Your rationale might revolve around your successful experience in South Africa (very dangerous as I will explain later), or proximity from a logistics point of view (also very dangerous). The allure of expanding into Africa might centre on the large populations, or relatively high per capita GDPs, or stagnant growth in South Africa. Low barriers to entry, few or no competitors, government incentives, or a well-developed consumption habit already in place, may be part of your rationale to expand. Having laid out your expansion rationale there are a number of options to consider in your plan. Among them are:

• Export from South Africa or import from another country – I did both.

• Make locally or appoint a packer/assembler.

• Go it alone with a greenfield site, or negotiate a joint venture.

• A mix of the above?

Early wins

Are there any early wins to be had? Remember you have to keep your board or investors or bankers interested – Africa requires patient money! It’s very important to define the size of the prize with crystal clarity for all to buy into, and keep them off your back while you are getting on with the job. Also, one of the biggest challenges you will face is getting reliable, meaningful data to underpin your strategy, your feedback measurements, and your sensitivity analyses. Maybe I’m old school, but I regard country visits as invaluable (what your eyes tell you, networking, and speaking to people in the street). Obviously the internet is powerful, up to a point, and the CIA global website is, in my opinion, one of the very best for demographics, political background, and industry statistics. I once visited the public library in Addis Ababa, Ethiopia, to find a specific piece of information for an assignment I was working on. Local government agencies, consulates and shipping companies have also been very useful. On an individual skill-set level my personal opinion is that to be successful in your Africa expansion initiatives, you need a healthy dose of:

• Curiosity – never assume anything, Africa will surprise you.

• Humility – remember what I said about South African arrogance.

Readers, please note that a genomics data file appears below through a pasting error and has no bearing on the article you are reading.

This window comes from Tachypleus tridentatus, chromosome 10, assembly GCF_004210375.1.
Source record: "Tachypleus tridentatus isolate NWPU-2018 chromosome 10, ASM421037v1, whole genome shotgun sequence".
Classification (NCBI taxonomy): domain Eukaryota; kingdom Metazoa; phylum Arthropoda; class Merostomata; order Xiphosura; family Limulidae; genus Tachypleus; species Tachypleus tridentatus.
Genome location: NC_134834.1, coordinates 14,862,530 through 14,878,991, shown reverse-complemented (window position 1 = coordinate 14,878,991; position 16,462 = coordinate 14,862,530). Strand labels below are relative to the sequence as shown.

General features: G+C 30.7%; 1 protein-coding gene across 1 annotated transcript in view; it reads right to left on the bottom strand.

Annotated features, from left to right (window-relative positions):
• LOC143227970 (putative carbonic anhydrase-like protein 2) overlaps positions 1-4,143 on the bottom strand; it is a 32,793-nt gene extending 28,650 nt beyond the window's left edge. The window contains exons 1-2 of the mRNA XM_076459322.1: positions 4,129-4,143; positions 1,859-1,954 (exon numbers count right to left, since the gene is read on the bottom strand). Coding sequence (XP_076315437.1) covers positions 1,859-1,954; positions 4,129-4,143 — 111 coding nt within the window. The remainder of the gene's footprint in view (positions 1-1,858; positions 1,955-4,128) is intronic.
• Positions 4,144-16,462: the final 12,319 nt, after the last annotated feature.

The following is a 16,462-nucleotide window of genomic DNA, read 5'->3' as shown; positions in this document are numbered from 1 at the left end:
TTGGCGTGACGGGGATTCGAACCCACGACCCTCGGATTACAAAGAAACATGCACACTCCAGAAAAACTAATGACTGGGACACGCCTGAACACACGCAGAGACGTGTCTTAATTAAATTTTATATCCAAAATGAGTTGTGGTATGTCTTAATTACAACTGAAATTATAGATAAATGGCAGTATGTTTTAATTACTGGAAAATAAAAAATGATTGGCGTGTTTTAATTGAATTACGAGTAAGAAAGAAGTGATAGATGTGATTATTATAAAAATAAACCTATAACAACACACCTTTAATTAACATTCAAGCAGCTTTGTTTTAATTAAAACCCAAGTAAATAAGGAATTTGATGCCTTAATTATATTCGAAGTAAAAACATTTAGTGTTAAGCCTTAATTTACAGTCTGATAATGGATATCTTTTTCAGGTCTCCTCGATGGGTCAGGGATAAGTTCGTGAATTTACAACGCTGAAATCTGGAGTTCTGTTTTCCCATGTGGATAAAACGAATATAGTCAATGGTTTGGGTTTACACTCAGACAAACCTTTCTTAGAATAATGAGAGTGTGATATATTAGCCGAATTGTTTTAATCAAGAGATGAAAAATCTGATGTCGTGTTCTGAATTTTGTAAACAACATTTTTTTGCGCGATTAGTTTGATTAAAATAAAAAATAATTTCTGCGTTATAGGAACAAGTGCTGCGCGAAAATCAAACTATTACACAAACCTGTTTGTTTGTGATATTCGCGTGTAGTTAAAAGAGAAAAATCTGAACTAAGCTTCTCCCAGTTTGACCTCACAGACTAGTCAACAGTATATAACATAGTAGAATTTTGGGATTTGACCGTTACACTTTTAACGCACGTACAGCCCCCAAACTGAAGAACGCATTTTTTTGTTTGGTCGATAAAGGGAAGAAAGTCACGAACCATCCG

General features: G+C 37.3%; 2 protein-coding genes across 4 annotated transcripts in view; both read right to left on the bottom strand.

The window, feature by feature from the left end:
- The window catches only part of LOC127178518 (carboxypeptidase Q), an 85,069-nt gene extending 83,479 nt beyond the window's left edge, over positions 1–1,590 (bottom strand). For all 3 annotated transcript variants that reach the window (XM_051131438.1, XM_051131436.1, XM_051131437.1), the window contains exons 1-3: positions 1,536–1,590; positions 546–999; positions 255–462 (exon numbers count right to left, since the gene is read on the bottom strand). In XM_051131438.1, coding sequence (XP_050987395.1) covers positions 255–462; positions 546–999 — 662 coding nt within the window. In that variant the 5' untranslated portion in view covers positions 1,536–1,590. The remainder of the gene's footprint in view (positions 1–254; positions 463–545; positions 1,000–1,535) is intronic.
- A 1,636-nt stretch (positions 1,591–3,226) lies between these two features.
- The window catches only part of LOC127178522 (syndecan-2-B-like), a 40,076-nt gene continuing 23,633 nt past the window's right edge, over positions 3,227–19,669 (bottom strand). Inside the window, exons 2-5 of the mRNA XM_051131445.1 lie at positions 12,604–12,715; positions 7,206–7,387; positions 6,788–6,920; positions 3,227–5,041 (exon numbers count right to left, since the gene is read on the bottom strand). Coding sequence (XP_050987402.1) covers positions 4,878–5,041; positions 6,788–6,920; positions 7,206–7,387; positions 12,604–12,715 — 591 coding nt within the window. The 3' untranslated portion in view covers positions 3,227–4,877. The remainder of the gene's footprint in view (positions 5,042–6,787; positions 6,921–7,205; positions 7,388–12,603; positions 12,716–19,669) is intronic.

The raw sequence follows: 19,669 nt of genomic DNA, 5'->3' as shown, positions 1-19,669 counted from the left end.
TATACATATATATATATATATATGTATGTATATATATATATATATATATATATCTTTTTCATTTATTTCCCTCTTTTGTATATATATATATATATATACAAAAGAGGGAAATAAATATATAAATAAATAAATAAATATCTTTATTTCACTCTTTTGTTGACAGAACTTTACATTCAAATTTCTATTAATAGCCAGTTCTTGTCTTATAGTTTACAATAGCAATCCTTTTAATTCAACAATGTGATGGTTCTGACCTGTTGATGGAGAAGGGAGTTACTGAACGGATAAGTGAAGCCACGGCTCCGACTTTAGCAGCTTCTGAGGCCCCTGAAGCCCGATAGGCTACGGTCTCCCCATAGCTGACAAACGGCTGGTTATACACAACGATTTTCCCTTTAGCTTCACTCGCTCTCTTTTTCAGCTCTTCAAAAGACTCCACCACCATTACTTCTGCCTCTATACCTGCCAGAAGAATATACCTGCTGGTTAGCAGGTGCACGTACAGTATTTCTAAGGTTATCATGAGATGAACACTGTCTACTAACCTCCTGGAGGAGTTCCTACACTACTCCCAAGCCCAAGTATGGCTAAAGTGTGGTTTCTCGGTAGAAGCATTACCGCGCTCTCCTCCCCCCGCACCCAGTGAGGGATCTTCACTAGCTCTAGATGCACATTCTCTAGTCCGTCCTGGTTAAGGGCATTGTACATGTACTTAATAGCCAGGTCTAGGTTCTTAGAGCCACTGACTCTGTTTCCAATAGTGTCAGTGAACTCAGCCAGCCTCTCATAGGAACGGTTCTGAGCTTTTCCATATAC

• Boundless energy – it’s hot, humid, often very dry, and a long way away.

• Relentless focus on the journey started.

I spend a lot of time in my Africa Workshops covering critical areas such selecting, managing and paying/ incentivising distributors/agents from 5 000+ km’s away, critical internal processes for your export department, currency management, logistics realities, preparing to travel (planning the business objectives, what to pack, and how to behave once you are up there), among other topics. In summary, there are five mistakes that I continually remind people to avoid when doing business in Africa:

1. Assuming Africa is one country – there are vast differences.

2. Assuming the consumers are all the same – even the experts fail here.

3. Not planning for the vast distances between markets.

4. Assuming that all of Africa is corrupt.

5. Assuming that your Africa expansion will be instantly profitable.

Good luck, and I hope to see you at my Africa Workshops.

David Hendrie specialises in supplier/retailer sales and marketing relationship strategy at Gateways Business Consultants. His experience covers 38 years in FMCG sales, marketing and logistics at four multinationals and includes 24 years as a main board director. He is passionate about negotiation, a subject that he loves to teach to both suppliers and retailers. For more information, call T +27 083 645 0088.

Issue 2 - September 2015 - February 2016

Issue 2 - September 2015 - February 2016

This article was featured on page 10-11 of SABI Magazine Issue 2 - September 2015 - February 2016 .